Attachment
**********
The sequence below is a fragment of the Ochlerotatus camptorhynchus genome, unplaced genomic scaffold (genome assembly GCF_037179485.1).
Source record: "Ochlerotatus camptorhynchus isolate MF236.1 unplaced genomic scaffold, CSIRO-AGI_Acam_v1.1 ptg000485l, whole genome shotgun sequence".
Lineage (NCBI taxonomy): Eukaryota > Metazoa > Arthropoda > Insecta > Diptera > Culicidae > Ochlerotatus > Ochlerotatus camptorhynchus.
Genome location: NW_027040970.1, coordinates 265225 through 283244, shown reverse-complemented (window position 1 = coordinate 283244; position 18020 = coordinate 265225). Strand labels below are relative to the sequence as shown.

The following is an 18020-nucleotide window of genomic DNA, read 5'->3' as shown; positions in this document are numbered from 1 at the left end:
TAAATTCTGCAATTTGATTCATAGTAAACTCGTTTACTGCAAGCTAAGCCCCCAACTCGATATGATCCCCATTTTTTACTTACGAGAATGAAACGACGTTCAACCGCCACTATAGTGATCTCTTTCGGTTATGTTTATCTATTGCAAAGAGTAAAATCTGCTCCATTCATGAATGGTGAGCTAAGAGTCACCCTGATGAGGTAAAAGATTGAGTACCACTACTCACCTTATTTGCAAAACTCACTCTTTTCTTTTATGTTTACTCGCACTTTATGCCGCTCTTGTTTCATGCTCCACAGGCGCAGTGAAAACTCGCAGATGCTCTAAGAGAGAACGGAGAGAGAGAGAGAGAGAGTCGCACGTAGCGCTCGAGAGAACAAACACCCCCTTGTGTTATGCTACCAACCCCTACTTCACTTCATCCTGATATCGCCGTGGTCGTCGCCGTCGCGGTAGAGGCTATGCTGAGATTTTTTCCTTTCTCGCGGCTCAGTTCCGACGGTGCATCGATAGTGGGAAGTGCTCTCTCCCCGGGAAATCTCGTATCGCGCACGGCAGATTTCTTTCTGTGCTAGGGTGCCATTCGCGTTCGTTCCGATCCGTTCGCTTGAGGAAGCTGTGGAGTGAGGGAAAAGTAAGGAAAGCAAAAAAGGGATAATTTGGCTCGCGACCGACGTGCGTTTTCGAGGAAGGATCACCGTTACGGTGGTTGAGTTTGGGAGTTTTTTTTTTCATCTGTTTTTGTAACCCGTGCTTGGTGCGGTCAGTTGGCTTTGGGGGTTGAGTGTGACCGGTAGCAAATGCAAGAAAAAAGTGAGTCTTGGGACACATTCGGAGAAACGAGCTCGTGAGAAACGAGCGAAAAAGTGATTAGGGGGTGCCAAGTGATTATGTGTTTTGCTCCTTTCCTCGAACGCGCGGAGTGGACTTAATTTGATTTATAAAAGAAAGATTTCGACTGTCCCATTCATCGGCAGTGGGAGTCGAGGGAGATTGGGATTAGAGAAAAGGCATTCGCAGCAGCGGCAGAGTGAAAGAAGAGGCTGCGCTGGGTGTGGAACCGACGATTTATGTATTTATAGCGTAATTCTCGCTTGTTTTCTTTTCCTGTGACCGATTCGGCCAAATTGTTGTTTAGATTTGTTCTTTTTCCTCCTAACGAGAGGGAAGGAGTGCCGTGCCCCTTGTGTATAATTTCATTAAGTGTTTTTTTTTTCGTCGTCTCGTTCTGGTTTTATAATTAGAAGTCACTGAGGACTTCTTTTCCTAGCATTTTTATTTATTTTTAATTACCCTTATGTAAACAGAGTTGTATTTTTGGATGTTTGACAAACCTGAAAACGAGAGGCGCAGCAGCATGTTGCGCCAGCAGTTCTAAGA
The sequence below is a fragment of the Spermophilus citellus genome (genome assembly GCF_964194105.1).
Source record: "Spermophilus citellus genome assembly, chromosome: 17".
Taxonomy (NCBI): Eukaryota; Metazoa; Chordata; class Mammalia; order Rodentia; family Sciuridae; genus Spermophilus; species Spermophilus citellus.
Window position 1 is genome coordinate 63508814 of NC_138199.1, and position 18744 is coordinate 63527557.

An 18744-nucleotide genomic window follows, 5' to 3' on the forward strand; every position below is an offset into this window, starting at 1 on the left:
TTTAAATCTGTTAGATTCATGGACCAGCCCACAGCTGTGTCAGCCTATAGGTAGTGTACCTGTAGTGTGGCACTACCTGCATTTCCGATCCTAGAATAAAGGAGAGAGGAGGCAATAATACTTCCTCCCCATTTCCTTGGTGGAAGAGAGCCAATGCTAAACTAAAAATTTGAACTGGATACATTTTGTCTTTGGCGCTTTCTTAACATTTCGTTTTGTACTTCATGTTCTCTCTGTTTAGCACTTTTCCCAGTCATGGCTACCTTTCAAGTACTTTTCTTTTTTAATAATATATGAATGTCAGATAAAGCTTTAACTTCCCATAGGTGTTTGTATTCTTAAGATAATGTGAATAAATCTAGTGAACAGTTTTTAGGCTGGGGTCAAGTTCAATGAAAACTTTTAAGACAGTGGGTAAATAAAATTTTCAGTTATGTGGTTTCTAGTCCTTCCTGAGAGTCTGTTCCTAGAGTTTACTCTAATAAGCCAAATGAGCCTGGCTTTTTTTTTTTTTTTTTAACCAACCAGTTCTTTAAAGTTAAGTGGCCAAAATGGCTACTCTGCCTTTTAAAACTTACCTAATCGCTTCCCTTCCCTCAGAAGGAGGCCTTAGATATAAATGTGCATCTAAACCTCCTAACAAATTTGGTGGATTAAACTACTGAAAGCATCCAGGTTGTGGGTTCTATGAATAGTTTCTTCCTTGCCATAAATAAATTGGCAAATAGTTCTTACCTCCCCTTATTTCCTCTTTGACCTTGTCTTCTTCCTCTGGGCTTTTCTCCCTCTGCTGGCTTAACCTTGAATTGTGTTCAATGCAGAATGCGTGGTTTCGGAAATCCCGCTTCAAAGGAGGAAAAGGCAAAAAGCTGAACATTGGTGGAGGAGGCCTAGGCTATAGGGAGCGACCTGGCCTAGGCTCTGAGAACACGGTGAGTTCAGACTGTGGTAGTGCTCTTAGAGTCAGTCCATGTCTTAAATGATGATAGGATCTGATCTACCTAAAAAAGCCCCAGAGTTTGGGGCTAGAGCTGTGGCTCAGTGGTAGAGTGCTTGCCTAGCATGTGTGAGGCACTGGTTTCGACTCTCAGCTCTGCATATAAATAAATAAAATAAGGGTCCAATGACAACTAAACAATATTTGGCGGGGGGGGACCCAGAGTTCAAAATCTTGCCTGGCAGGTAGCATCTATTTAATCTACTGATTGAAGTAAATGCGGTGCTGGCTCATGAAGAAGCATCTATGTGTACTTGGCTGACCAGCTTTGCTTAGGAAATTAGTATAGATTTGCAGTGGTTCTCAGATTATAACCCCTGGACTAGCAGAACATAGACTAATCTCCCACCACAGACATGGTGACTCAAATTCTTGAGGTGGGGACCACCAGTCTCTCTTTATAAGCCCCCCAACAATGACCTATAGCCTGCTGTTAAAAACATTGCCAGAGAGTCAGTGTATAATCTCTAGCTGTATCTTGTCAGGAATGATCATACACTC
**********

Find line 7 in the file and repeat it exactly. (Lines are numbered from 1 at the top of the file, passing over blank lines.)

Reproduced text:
The sequence below is a fragment of the Spermophilus citellus genome (genome assembly GCF_964194105.1).